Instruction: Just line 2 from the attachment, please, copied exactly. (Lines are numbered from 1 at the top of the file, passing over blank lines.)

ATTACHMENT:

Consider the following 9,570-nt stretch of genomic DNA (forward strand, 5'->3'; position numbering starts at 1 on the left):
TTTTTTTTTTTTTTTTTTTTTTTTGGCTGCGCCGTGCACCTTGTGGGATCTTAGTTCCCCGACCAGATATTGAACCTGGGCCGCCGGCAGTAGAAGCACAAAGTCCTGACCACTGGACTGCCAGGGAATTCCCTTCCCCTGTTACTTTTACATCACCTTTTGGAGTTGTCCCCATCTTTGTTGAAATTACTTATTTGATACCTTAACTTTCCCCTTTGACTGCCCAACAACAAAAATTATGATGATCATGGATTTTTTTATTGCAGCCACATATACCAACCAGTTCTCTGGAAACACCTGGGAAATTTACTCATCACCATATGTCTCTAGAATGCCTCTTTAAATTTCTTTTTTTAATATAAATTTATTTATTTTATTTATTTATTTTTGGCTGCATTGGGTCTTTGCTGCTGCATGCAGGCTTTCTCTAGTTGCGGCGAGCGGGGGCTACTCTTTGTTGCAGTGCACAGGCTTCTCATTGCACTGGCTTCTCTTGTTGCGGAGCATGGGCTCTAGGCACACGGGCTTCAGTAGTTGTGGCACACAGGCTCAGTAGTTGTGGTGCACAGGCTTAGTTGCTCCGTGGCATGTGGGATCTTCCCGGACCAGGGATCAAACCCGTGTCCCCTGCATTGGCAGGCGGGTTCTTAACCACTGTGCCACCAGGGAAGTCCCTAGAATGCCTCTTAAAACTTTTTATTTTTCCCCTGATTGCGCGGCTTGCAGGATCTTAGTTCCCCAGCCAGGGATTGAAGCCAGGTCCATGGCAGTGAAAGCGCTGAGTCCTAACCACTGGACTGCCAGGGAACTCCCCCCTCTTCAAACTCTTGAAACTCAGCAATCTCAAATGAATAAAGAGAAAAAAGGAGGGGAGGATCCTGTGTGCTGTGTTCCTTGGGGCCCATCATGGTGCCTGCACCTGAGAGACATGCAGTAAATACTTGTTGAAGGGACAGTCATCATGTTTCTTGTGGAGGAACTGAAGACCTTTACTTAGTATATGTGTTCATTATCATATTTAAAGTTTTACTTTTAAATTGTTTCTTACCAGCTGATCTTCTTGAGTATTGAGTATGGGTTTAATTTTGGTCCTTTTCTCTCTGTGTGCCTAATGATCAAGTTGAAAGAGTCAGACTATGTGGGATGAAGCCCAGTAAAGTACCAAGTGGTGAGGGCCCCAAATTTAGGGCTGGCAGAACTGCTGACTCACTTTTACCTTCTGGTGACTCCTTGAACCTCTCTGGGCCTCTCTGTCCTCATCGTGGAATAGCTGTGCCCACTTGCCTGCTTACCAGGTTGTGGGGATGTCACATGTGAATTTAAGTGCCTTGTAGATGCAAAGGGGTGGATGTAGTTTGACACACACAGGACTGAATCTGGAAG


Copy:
TTTTTTTTTTTTTTTTTTTTTTTTGGCTGCGCCGTGCACCTTGTGGGATCTTAGTTCCCCGACCAGATATTGAACCTGGGCCGCCGGCAGTAGAAGCACAAAGTCCTGACCACTGGACTGCCAGGGAATTCCCTTCCCCTGTTACTTTTACATCACCTTTTGGAGTTGTCCCCATCTTTGTTGAAATTACTTATTTGATACCTTAACTTTCCCCTTTGACTGCCCAACAACAAAAATTATGATGATCATGGATTTTTTTATTGCAGCCACATATACCAACCAGTTCTCTGGAAACACCTGGGAAATTTACTCATCACCATATGTCTCTAGAATGCCTCTTTAAATTTCTTTTTTTAATATAAATTTATTTATTTTATTTATTTATTTTTGGCTGCATTGGGTCTTTGCTGCTGCATGCAGGCTTTCTCTAGTTGCGGCGAGCGGGGGCTACTCTTTGTTGCAGTGCACAGGCTTCTCATTGCACTGGCTTCTCTTGTTGCGGAGCATGGGCTCTAGGCACACGGGCTTCAGTAGTTGTGGCACACAGGCTCAGTAGTTGTGGTGCACAGGCTTAGTTGCTCCGTGGCATGTGGGATCTTCCCGGACCAGGGATCAAACCCGTGTCCCCTGCATTGGCAGGCGGGTTCTTAACCACTGTGCCACCAGGGAAGTCCCTAGAATGCCTCTTAAAACTTTTTATTTTTCCCCTGATTGCGCGGCTTGCAGGATCTTAGTTCCCCAGCCAGGGATTGAAGCCAGGTCCATGGCAGTGAAAGCGCTGAGTCCTAACCACTGGACTGCCAGGGAACTCCCCCCTCTTCAAACTCTTGAAACTCAGCAATCTCAAATGAATAAAGAGAAAAAAGGAGGGGAGGATCCTGTGTGCTGTGTTCCTTGGGGCCCATCATGGTGCCTGCACCTGAGAGACATGCAGTAAATACTTGTTGAAGGGACAGTCATCATGTTTCTTGTGGAGGAACTGAAGACCTTTACTTAGTATATGTGTTCATTATCATATTTAAAGTTTTACTTTTAAATTGTTTCTTACCAGCTGATCTTCTTGAGTATTGAGTATGGGTTTAATTTTGGTCCTTTTCTCTCTGTGTGCCTAATGATCAAGTTGAAAGAGTCAGACTATGTGGGATGAAGCCCAGTAAAGTACCAAGTGGTGAGGGCCCCAAATTTAGGGCTGGCAGAACTGCTGACTCACTTTTACCTTCTGGTGACTCCTTGAACCTCTCTGGGCCTCTCTGTCCTCATCGTGGAATAGCTGTGCCCACTTGCCTGCTTACCAGGTTGTGGGGATGTCACATGTGAATTTAAGTGCCTTGTAGATGCAAAGGGGTGGATGTAGTTTGACACACACAGGACTGAATCTGGAAG